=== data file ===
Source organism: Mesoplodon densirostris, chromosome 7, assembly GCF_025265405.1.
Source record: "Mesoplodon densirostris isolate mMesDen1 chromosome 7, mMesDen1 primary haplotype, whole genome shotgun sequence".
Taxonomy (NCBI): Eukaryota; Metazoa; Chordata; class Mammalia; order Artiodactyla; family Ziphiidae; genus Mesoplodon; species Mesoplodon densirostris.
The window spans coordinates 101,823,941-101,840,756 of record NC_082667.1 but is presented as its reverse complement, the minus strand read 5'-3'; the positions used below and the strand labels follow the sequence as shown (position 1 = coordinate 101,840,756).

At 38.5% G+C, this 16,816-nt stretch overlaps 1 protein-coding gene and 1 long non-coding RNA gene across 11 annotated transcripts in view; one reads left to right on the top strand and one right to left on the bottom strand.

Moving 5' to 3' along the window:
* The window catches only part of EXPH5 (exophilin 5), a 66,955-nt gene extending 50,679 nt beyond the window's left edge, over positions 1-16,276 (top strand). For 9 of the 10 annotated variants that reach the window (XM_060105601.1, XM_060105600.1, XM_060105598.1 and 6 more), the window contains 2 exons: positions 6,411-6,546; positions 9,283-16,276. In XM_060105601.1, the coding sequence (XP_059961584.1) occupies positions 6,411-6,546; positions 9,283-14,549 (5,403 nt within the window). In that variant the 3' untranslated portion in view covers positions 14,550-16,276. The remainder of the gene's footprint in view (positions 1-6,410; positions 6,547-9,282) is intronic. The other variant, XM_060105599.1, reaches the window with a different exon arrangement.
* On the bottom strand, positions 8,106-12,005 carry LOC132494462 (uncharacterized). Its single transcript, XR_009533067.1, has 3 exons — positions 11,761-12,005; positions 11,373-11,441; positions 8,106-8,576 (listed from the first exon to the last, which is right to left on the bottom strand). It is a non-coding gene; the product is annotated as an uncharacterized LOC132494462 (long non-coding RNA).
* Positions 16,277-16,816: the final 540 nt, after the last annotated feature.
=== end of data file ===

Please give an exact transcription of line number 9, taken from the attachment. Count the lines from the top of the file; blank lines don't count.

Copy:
* Positions 16,277-16,816: the final 540 nt, after the last annotated feature.